The initial design work was aimed at producing an extremely low-cost trainer for commercial and export markets that would use as much existing Swift tooling as possible. And it became known as the Phase I airplane. It was a Swift from its rounded wing tips to its boxy fuselage. The top of the fuselage was faired inward where the window rails used to be, and a rather bulbous greenhouse canopy was built with tandem seating for the pilots. The rudder was squared off and enlarged both to change the appearance and give a little more effective area.
In 1949, Phase I TE-lA was hurried to completion for an Air Force fly-off competition at Wright Field against the Fairchild T-31 and the Beech T-34. The winner of that competidon was the Fairchild T-31-a fact that's lost in history, right along with the T-31.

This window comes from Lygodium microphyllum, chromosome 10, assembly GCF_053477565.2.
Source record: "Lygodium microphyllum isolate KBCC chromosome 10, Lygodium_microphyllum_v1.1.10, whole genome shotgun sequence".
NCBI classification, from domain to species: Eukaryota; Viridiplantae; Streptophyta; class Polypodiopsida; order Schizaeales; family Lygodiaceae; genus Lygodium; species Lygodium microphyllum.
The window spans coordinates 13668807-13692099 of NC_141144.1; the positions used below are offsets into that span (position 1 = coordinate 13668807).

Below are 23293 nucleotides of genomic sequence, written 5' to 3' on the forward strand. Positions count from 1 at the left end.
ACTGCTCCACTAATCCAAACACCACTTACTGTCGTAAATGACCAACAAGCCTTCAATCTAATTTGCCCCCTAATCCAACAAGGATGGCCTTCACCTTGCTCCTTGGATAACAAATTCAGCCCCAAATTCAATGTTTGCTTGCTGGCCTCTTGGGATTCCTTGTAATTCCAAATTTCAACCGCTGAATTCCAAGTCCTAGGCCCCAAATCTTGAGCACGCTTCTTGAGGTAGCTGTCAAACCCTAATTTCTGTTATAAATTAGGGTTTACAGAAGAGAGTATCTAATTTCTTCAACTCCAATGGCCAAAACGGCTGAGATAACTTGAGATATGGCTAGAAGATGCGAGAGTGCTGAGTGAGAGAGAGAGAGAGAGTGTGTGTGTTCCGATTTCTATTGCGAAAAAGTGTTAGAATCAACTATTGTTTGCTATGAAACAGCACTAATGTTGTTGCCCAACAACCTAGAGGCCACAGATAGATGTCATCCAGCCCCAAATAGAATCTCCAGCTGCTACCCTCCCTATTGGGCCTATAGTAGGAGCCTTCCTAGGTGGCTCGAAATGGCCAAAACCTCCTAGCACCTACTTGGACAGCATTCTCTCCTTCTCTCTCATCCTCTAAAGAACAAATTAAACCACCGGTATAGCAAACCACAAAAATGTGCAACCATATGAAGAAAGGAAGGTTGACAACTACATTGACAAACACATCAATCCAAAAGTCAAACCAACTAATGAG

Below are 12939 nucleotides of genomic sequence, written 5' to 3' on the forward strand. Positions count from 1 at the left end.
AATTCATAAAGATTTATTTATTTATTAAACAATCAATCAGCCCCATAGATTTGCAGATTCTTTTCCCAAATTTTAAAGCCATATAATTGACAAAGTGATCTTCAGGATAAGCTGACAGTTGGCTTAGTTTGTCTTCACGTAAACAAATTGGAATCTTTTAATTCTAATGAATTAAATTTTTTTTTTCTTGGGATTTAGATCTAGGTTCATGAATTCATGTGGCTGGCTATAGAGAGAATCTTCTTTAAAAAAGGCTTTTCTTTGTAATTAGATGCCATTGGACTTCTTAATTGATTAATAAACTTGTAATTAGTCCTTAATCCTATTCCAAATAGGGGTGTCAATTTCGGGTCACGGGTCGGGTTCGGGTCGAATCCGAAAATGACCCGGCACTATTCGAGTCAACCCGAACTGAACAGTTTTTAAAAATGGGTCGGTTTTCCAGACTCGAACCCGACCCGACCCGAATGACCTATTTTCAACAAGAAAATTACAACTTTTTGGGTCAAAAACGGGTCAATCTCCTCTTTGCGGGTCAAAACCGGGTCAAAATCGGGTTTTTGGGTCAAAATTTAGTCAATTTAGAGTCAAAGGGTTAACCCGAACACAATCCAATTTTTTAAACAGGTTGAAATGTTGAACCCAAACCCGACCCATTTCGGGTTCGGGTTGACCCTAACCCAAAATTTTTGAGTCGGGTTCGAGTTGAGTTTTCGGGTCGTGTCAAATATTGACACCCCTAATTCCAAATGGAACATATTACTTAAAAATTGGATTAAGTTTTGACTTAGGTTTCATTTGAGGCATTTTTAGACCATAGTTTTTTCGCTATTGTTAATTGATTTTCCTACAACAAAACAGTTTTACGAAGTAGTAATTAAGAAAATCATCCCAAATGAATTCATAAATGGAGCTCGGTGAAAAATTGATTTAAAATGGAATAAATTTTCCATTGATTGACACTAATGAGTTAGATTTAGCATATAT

Apparently, the jury-rigged appearance of the original TE-lA left a few Air Force evaluators shaking their heads, so the Temco team started cleaning up the design and generally working it into a more sophisticated aircraft. The deeper they got into changing things, the clearer it became that the Swift-oriented design wasn't going to hack it. Making the airplane attractive to foreign governments would require too many changes, so the Phase I TE-IA was shelved after several prototypes were built.